[00:19:10] Jonathan Boyar: And then, and I’m not saying that these periods are exactly analogous, but history tends to rhyme. The period after the dot com bust, the S& P basically did nothing, and the Russells shined, and I think we’re going to enter a period. Such as that. And that’s a period where I think stock pickers like us should do quite well, especially those who gear towards smaller cap names.

[00:19:36] Clay Finck: And one more part on the broader theme section I thought was quite interesting. It was the presidential election year. That’s 2024. There were some interesting stats on that. I’d be curious if you have those up and you’d be able to share what a presidential election year means to you as a value investor.

[00:19:55] Jonathan Boyar: Basically, the presidential election years are the second best performing years, I believe, in the presidential election cycle. And we get a lot of the data from, I buy each year, the Stock Traders Almanac, which is, it’s a great read, and you got a lot I’m one of these. People who like statistics and while I don’t invest by it, I think it’s good to learn what kind of historical patterns there are.

[00:20:21] Jonathan Boyar: But 1 of the ones that I thought was interesting was regardless of which party is the ultimate victor in 16 of the past 18 presidential election years. The last seven months in total have seen gains in the S& P 500, but there are big exceptions. The two exceptions were in 2000, where the results were delayed of the presidential election.

[00:20:41] Jonathan Boyar: And I really hope. That’s not the case this year, and the other one, it was during the 2008 financial crisis, and I hope that as well that doesn’t occur as well the S& P does better when there’s a sitting president in office running for re election, so there’s lots of things that you can glean from history, and it’s worth noting that the, over the last couple of years, if you had invested the way kind of the stock traders almanac had for presidential election years, you would have done that.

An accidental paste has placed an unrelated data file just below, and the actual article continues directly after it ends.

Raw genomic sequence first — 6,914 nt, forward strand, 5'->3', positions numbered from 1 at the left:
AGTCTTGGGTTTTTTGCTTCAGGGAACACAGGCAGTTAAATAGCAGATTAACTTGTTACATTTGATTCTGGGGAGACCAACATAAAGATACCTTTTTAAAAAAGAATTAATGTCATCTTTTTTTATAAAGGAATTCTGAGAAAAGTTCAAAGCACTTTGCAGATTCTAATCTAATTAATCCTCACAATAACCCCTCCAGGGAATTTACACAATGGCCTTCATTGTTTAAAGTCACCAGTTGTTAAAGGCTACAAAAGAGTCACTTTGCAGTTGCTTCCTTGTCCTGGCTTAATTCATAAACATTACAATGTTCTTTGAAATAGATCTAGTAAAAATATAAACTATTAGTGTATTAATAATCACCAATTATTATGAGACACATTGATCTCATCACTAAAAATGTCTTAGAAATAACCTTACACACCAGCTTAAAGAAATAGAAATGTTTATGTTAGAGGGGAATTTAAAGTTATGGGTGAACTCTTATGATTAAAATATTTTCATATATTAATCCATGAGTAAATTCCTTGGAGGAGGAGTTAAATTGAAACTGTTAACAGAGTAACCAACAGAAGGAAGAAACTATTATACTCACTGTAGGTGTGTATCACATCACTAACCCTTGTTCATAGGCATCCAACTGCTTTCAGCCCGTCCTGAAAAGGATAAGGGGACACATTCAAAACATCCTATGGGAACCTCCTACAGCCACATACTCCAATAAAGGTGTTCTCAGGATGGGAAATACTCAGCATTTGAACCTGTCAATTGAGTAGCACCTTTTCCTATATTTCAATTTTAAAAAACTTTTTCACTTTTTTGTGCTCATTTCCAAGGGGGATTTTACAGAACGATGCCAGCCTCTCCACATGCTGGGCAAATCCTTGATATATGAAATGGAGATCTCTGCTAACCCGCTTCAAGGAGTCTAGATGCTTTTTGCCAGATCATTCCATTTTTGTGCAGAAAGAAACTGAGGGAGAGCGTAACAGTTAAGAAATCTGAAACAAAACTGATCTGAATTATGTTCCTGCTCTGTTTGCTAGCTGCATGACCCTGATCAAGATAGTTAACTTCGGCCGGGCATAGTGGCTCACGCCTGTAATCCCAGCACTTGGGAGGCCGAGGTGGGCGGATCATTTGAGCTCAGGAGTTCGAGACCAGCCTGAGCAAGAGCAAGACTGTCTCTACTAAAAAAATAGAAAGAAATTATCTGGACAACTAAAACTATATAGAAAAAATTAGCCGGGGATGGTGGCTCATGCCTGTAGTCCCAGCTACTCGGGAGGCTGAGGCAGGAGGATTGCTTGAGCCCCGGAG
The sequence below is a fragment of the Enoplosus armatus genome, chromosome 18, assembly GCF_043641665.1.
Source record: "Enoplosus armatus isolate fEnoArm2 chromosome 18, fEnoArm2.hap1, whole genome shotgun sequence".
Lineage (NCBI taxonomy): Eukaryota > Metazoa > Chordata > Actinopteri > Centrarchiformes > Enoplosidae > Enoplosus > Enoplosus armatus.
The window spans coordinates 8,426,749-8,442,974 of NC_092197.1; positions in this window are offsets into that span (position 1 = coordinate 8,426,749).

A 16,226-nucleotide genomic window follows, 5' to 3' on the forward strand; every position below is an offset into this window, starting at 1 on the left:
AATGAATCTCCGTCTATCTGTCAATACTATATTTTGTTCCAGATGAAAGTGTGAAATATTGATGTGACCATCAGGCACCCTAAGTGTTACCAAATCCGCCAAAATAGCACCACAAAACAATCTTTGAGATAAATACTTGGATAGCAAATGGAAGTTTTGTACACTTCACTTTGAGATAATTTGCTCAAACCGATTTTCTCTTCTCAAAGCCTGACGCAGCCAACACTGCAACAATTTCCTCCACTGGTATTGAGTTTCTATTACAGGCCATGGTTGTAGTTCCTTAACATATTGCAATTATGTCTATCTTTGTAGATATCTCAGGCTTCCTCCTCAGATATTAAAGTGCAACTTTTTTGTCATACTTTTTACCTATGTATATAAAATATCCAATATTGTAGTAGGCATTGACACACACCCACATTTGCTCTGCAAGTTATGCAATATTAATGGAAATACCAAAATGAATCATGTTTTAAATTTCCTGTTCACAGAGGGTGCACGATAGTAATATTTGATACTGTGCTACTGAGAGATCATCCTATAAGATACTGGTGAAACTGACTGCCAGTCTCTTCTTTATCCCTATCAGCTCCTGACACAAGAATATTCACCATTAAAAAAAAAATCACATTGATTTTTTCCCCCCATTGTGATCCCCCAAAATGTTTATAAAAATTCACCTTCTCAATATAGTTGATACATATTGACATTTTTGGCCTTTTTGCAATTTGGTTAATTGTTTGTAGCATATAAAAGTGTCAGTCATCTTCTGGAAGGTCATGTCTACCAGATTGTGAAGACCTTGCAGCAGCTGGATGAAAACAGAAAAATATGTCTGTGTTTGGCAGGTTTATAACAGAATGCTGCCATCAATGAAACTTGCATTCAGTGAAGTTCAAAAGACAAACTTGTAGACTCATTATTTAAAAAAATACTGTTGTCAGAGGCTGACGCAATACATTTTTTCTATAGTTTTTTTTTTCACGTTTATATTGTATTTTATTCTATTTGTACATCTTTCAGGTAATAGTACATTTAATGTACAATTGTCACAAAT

[00:21:08] Jonathan Boyar: Quite well. But at the end of the day though I’m a stock by stock basis guy. I look at each individual company. What is it worth? What’s the catalyst? How are we going to get paid it’s important to be aware of all these other things. 

[00:21:22] Clay Finck: I can’t help but think of Munger who recently passed and just show me the incentive and I’ll show you the outcome.

[00:21:29] Clay Finck: Generally during election years, it seems that governments tend to be more accommodative to markets. 

[00:21:34] Jonathan Boyar: Yes, and then the year after the election, I think is the worst part of the cycle because people realize all those great promises aren’t going to occur. So it’s amazing that this happens pretty consistently, but it does.

[00:21:48] Jonathan Boyar: But the one thing I would say is 2024 does not look like a typical election year, although maybe I don’t know what a typical election year looks like. I think all bets are out the window on it and people who are strategists, they got 2024 for the most part 2023 for the most part, dead wrong, nothing that they said occurred would.

[00:22:11] Jonathan Boyar: So I would be. wary of making strategic calls for the year. I think you’re better off being more strategic in the stocks that you pick and not macro outlook. 

[00:22:25] Clay Finck: I recently saw a tweet that looked at all the big banks, all these big firms and their outlook for how the S& P 500 would end in 2023.

[00:22:34] Clay Finck: Like hardly any of them predicted a gain of over 10%, yet the S& P was up over 20 percent on the year. Yeah. 

[00:22:41] Jonathan Boyar: Yeah, no, if you were going, yeah, everyone thought, say, be defensive and in 2023 and By dividend paying stocks and all these other things that were the laggards. And I just think there’s lots of different ways to invest.

[00:22:55] Jonathan Boyar: I just, to me, it makes more sense to know about the companies you’re investing in. Yeah. One thing that just going back about the outlook for the year and things such as that, that I think is important to know. One of the things you might have noticed in the forgotten 40 is an absence of energy names, but those are names that we’ve.

[00:23:15] Jonathan Boyar: Historically have avoided over the last couple of years as energy has been the favorite, I think it’s the best performing sector since the market bottom that are during COVID take a 10 year view, it’s been a horrible place to invest their capital, destroying businesses, cyclical. So we while a lot of value investors.

[00:23:35] Jonathan Boyar: I think there is value in energy maybe I’ll be completely wrong, but it’s one that I would avoid. And another reason is you have to be right twice. Ideally, you want to buy a stock and hold it for long periods of time. And let the magic of tax deferred compounding happen and with energy names have to trade in and out of them and that’s tax inefficient, so it’s something we avoid.